Buying a new Wi-Fi router should lead to an improvement in the connection or in any case some advantages over the previous model.
However, the replacement, at least potentially, also highlights a potential annoyance: the process of configuring a new router is not so pleasant.
In this article we will see what you need to know about reusing the old Wi-Fi line name and password.
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Why reuse the same name and password?
Historically, changing the Wi-Fi network name (SSID) and password wasn’t the absolutely daunting task it is today.
When Wi-Fi was introduced, most people only had a handful of wireless devices and peripherals available. We are talking about the first smartphones with Wi-Fi support, perhaps a laptop or at most a game console that supported this technology in the early days.
In any case, updating the password on these few devices was not such a titanic undertaking.
But the situation is now a bit different. Among all smartphones, tablets, computers, game consoles, smart TVs and a myriad of smart home devices, mass changing your name and password can be no small feat.
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It’s not unusual for homes to have dozens of wireless devices, which can take a very long time for a mass replacement. In this sense, therefore, being able to keep the access data even on a new router can be useful to save time .
So it makes sense to reuse the old Wi-Fi network name and password when setting up a new router to bypass all reconfigurations.
All you need to do is follow the setup instructions for your new router, plug in the same Wi-Fi network name in the SSID slot , and set the password identical to the one you used previously with all your devices.
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If you’re using the same encryption protocol as before, everything should go smoothly. If you upgrade to a better protocol (and when possible you should) some devices will simply try the SSID and password to match, while others will create problems.
This practice, therefore, can be advantageous but also hides unexpected events that should not be underestimated.
When should you not reuse your Wi-Fi credentials?
Recycling the same network name and password is, without a doubt, the simplest way to minimize the time involved in reconfiguring your home network.
Before doing so, however, consider the following situations: in fact, in some situations, this choice may not be the best.
Your old Wi-Fi network name was common or easy to guess
If you don’t have many neighbors the fact that your Wi-Fi network name has a common name or not is not something you should worry about.
In fact, the network name can only be a problem if you have very old security protocols and if you have a weak password . If you have a device that uses fairly recent encryption, however, you shouldn’t have any particular problems in this regard.
But if you live in a densely populated apartment building, having the same SSID similar or the same as your neighbors can cause you quite a headache. So if your old SSID was something extremely common like linksys , attwifi , wireless or something anonymous, you should choose a new one.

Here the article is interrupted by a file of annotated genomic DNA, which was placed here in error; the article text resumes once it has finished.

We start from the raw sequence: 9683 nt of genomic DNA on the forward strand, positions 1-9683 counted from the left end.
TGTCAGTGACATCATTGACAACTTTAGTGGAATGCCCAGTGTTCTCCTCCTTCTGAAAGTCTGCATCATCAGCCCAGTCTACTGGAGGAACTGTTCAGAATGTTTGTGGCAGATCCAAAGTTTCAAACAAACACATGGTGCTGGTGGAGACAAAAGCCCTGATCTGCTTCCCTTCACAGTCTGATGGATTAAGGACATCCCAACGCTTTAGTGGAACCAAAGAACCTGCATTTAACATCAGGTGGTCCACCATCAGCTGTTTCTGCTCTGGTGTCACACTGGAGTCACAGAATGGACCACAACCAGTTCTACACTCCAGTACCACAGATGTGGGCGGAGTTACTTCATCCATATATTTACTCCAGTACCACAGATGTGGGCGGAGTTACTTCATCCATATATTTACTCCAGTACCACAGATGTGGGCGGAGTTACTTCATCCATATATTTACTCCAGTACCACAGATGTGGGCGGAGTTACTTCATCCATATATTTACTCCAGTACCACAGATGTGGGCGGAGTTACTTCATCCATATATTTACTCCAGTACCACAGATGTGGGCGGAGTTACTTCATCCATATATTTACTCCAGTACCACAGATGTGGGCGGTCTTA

Your Wi-Fi password is weak
Recycling the same network name isn’t a big deal, but doing it with a short, weak password is a big mistake. Weak passwords always pose a security risk and if your password is less than 12 characters or contains personal and / or easy-to-guess information, you should still change it.
The recommendations, in this sense, are the same to be implemented for any type of password. In addition to the number of characters , it alternates lowercase and uppercase , uses special characters and numbers . This will make your password difficult to find and make your network more secure.
Beware of outdated encryption
If your new router supports better encryption protocols than your old router, now is the time to upgrade your security and change your network settings.
While WPA2 encryption is better than WPA (and both are certainly better than the ancient WEP encryption protocol ), WPA3 is increasingly common on newer routers and you should use it if it’s available on your device.
Also from this point of view, it can be a good idea to at least change your SSID and update your password when you switch to WPA3 to force all your devices to start over with the new network credentials.
You didn’t have a guest network with the previous router
If you hadn’t previously used a guest network for people visiting your home who needed Wi-Fi access, but instead gave them direct access to the primary Wi-Fi network , you might want to consider using this as an opportunity to upgrade your Wi-Fi.
The vast majority of modern routers support guest networks, so now is the perfect time to select a new name / password for the main network and to set up a guest network with different logins for future use. When setting up your guest network, be sure to use the above directives to secure your password again.
If you have any security concerns or if you have few wireless devices connected to the Wi-Fi network, regardless of everything, the advice is to make an effort and update the data. This way you will be much more secure than your network security.